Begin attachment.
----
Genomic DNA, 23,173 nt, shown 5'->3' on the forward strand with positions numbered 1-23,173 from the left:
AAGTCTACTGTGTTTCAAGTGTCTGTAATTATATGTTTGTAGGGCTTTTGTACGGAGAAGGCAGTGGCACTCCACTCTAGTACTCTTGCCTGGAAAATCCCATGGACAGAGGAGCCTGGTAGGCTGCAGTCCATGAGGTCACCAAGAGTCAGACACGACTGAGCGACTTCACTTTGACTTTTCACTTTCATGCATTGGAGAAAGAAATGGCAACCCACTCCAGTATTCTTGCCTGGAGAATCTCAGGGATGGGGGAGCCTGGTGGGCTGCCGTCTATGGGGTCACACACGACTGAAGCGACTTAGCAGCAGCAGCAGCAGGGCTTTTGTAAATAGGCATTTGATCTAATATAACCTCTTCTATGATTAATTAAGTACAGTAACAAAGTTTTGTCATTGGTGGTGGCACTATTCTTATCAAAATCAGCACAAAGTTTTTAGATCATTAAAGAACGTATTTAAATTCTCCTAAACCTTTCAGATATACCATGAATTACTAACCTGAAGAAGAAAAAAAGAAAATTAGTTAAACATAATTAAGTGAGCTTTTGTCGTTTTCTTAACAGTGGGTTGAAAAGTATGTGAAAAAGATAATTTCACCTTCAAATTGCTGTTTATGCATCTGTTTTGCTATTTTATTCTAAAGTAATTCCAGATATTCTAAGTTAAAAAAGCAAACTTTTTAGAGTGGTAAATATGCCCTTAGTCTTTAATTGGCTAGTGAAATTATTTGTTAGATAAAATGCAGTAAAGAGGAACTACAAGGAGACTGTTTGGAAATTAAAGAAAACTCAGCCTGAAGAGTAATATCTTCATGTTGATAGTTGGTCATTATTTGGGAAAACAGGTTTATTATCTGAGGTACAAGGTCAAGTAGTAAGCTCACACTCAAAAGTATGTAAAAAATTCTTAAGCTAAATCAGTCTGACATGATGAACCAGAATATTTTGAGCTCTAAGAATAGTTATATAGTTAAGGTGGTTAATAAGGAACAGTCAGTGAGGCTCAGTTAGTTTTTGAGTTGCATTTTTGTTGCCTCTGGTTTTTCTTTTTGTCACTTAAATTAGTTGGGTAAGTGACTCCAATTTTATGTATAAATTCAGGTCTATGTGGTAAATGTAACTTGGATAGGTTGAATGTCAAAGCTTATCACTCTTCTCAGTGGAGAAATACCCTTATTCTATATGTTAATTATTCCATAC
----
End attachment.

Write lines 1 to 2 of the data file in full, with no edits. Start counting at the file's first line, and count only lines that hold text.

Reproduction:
Genomic DNA, 23,173 nt, shown 5'->3' on the forward strand with positions numbered 1-23,173 from the left:
AAGTCTACTGTGTTTCAAGTGTCTGTAATTATATGTTTGTAGGGCTTTTGTACGGAGAAGGCAGTGGCACTCCACTCTAGTACTCTTGCCTGGAAAATCCCATGGACAGAGGAGCCTGGTAGGCTGCAGTCCATGAGGTCACCAAGAGTCAGACACGACTGAGCGACTTCACTTTGACTTTTCACTTTCATGCATTGGAGAAAGAAATGGCAACCCACTCCAGTATTCTTGCCTGGAGAATCTCAGGGATGGGGGAGCCTGGTGGGCTGCCGTCTATGGGGTCACACACGACTGAAGCGACTTAGCAGCAGCAGCAGCAGGGCTTTTGTAAATAGGCATTTGATCTAATATAACCTCTTCTATGATTAATTAAGTACAGTAACAAAGTTTTGTCATTGGTGGTGGCACTATTCTTATCAAAATCAGCACAAAGTTTTTAGATCATTAAAGAACGTATTTAAATTCTCCTAAACCTTTCAGATATACCATGAATTACTAACCTGAAGAAGAAAAAAAGAAAATTAGTTAAACATAATTAAGTGAGCTTTTGTCGTTTTCTTAACAGTGGGTTGAAAAGTATGTGAAAAAGATAATTTCACCTTCAAATTGCTGTTTATGCATCTGTTTTGCTATTTTATTCTAAAGTAATTCCAGATATTCTAAGTTAAAAAAGCAAACTTTTTAGAGTGGTAAATATGCCCTTAGTCTTTAATTGGCTAGTGAAATTATTTGTTAGATAAAATGCAGTAAAGAGGAACTACAAGGAGACTGTTTGGAAATTAAAGAAAACTCAGCCTGAAGAGTAATATCTTCATGTTGATAGTTGGTCATTATTTGGGAAAACAGGTTTATTATCTGAGGTACAAGGTCAAGTAGTAAGCTCACACTCAAAAGTATGTAAAAAATTCTTAAGCTAAATCAGTCTGACATGATGAACCAGAATATTTTGAGCTCTAAGAATAGTTATATAGTTAAGGTGGTTAATAAGGAACAGTCAGTGAGGCTCAGTTAGTTTTTGAGTTGCATTTTTGTTGCCTCTGGTTTTTCTTTTTGTCACTTAAATTAGTTGGGTAAGTGACTCCAATTTTATGTATAAATTCAGGTCTATGTGGTAAATGTAACTTGGATAGGTTGAATGTCAAAGCTTATCACTCTTCTCAGTGGAGAAATACCCTTATTCTATATGTTAATTATTCCATAC